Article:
Raising “Others-Centered” Children



My husband & I are intent on raising our children to live lives that are focused on God & others.  We believe when Jesus said the greatest command is to love God with all our heart, soul & mind and the the second greatest command is just like it -  to love our neighbors as ourselves, He was giving us a parenting principle, too.

We live in a society where children have become the center of everything, where they command all the attention all the time.  How many families do you know that it’s impossible to have a conversation with the parents because the children are either interrupting or misbehaving constantly?  It’s frustrating for the adults and damaging for the kids who are sooner or later going to realize life isn’t about them.

These are a few things we try to do to teach our children to live by these two commands.

1.  Rather than asking our girls what they did at school we ask them who they served.  Of course we care what they did, but by asking who they served, we subtly let them know that serving is more important than learning.

2.  Sharing is not an issue, because nothing belongs to us.  Everything in our house belongs to God and is to be used for his glory.  It’s fine to use what he’s given us but it’s not okay to take something from someone else just because you want it.  It’s also not okay to horde something someone else could enjoy, too.  Even though everything is God’s, my husband & I are the stewards of everything in our house.  If our girls act selfishly with things, as good stewards we take them away.

3.  Every time there is misbehavior, as part of the discipline we work in the question, “Were you thinking of others?”  Even in the midst of discipline for misbehavior it puts the focus back on the real issue – the fact that all of us are me-centered instead of others-centered.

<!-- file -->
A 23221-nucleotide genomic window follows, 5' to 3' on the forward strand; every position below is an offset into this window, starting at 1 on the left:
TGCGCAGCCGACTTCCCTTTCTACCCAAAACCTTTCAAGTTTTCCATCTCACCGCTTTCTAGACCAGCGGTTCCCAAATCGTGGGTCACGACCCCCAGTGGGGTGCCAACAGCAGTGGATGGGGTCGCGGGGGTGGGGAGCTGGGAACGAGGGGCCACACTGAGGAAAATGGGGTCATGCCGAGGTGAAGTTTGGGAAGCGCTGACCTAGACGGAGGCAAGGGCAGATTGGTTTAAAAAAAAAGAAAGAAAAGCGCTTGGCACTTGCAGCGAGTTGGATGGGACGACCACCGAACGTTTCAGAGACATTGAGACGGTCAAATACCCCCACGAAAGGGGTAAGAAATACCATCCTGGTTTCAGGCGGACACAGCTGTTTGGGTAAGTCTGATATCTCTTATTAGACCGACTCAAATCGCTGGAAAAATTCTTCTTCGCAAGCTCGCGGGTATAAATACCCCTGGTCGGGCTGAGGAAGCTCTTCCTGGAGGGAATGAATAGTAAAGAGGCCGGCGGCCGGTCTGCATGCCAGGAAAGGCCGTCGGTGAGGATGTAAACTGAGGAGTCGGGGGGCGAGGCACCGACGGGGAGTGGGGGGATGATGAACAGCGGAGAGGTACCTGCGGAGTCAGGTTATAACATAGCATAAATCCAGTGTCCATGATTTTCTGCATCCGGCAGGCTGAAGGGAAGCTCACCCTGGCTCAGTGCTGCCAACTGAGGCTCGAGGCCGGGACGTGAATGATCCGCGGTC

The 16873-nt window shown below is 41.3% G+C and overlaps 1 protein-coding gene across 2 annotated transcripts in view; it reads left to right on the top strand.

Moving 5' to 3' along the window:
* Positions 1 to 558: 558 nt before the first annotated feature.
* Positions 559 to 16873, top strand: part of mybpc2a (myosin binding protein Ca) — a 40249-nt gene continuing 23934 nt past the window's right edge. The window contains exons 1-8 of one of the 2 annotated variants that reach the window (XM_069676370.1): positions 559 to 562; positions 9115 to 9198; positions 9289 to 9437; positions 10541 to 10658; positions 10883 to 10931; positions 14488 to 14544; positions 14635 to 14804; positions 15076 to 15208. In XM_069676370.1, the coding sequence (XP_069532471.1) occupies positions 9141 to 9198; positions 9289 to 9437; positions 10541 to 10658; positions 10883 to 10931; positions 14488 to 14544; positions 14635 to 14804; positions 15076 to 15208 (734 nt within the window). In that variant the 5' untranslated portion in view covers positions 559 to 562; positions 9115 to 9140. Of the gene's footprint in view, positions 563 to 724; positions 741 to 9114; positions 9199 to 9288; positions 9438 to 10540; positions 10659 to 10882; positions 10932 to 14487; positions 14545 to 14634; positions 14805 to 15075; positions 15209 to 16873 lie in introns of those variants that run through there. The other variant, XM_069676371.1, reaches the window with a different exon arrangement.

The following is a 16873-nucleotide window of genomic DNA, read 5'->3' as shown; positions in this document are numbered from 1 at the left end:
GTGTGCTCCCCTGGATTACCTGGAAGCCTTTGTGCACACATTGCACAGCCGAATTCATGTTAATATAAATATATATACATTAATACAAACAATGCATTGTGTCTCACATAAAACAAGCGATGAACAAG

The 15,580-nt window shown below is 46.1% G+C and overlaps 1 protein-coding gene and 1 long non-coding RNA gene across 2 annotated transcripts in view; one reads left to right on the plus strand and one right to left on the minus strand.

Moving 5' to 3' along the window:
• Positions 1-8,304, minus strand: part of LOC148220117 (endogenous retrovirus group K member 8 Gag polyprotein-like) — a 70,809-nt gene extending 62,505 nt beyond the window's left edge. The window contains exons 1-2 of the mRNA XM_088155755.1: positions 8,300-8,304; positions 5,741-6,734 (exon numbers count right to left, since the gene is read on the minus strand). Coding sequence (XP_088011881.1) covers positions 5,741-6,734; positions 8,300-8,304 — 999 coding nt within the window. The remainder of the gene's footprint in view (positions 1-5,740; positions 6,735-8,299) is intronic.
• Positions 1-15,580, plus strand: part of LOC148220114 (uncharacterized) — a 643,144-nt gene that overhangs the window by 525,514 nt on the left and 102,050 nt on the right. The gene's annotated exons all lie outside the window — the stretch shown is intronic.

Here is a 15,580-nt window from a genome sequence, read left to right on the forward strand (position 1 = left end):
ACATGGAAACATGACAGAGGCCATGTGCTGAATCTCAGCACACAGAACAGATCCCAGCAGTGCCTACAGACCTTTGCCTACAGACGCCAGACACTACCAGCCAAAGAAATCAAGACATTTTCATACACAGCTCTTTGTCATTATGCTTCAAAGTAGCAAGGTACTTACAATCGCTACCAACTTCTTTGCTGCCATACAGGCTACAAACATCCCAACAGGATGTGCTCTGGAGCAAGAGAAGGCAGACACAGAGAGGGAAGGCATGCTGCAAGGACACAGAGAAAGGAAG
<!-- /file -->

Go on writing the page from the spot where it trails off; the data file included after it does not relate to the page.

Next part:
4.  Our nightly bed-time routine includes a Bible story.  From the content of the Bible story, we talk about something that our  girls can pray about as they lie in bed, before they fall asleep.  For instance after the story of the crucifixion we would have them thank Jesus for loving them so much that He was willing to die for them.  It has become something the both look forward to and ask about each night.

I’d love to hear some other ideas for ways you teach train your children to think of others instead of themselves.




3 Responses to “Raising “Others-Centered” Children”

  1. Sarah

    Love this post. Last year I would ask Emma every day who she helped while we were walking home from school. Since they walk home by themselves now I have forgotten to do this. Great reminder.

    October 24th, 2010 at 6:38 am
     
  2. Rebecca

    Oh, I just love this post. Our hearts are with yours, although you have thought much further through it. We have a three year old an 18 month old, and are just starting to process ways to be intentional about this.

    Asking a child who they served today is such a simple way to make a major impact on your childrens’ thinking. Going to steal that one.

    We do try to do small service projects together as a family. I also try to be very intentional in pointing out other children’s feelings and expressions to my daughter.

    Thanks for sharing!

    October 24th, 2010 at 3:17 pm
     
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